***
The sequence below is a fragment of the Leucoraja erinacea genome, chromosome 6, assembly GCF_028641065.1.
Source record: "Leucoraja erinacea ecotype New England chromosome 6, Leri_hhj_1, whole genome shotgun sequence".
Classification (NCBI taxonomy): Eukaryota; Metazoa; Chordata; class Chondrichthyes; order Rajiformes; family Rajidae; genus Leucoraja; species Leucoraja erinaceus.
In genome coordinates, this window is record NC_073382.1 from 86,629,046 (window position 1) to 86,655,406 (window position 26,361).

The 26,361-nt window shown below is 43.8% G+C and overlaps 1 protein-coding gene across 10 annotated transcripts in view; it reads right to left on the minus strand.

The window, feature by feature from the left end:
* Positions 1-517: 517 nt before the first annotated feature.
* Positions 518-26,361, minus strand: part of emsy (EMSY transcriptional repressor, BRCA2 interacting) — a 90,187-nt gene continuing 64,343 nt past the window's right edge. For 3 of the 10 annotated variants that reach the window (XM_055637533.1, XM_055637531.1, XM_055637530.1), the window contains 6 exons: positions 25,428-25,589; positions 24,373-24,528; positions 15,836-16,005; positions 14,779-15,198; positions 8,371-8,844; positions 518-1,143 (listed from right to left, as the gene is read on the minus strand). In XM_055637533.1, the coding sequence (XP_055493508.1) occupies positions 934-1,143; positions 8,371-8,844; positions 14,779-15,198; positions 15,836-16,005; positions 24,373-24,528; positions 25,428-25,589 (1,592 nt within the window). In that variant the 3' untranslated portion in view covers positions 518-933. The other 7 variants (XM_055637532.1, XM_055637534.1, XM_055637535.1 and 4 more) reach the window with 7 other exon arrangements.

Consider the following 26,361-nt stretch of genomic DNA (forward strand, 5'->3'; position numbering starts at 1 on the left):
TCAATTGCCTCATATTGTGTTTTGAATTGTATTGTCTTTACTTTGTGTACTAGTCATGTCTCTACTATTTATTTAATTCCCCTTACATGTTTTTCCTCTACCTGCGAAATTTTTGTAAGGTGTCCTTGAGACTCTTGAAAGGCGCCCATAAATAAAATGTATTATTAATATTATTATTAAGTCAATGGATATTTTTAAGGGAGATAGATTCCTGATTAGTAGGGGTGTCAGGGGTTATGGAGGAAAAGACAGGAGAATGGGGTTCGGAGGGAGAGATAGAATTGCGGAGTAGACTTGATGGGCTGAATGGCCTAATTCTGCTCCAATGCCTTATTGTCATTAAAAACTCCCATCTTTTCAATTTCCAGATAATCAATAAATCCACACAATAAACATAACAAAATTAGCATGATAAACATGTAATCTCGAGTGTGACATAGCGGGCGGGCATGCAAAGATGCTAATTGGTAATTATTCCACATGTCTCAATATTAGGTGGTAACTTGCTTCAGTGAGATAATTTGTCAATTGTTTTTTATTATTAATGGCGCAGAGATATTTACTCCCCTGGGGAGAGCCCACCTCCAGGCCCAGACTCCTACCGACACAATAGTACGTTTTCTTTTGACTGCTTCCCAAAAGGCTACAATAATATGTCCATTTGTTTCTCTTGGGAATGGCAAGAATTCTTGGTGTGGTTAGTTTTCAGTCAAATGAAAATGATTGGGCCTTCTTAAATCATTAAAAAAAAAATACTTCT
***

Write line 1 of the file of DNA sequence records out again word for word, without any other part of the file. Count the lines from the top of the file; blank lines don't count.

The sequence below is a fragment of the Leucoraja erinacea genome, chromosome 6, assembly GCF_028641065.1.